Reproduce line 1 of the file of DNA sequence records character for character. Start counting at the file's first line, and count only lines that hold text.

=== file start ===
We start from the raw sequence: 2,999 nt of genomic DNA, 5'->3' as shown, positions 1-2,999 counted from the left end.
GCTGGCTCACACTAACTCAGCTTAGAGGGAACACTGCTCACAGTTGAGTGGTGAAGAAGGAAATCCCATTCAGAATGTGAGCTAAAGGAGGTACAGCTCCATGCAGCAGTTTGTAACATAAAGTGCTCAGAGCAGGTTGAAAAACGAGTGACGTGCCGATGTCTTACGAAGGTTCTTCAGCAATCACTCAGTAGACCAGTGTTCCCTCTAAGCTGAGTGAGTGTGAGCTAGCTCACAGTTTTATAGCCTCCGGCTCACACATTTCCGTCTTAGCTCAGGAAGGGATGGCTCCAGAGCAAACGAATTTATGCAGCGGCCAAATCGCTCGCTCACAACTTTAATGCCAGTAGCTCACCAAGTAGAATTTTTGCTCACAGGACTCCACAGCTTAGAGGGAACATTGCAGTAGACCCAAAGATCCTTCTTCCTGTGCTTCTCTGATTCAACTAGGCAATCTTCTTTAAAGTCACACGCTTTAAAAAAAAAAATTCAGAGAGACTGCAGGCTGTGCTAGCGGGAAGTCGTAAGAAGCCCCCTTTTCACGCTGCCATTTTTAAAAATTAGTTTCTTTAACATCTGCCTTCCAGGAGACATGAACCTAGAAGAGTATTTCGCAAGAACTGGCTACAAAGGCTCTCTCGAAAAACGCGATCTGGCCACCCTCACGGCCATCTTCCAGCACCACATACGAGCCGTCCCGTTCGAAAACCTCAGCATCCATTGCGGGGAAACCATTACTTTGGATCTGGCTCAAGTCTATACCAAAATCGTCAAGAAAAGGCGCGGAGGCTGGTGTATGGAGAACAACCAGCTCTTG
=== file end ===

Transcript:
We start from the raw sequence: 2,999 nt of genomic DNA, 5'->3' as shown, positions 1-2,999 counted from the left end.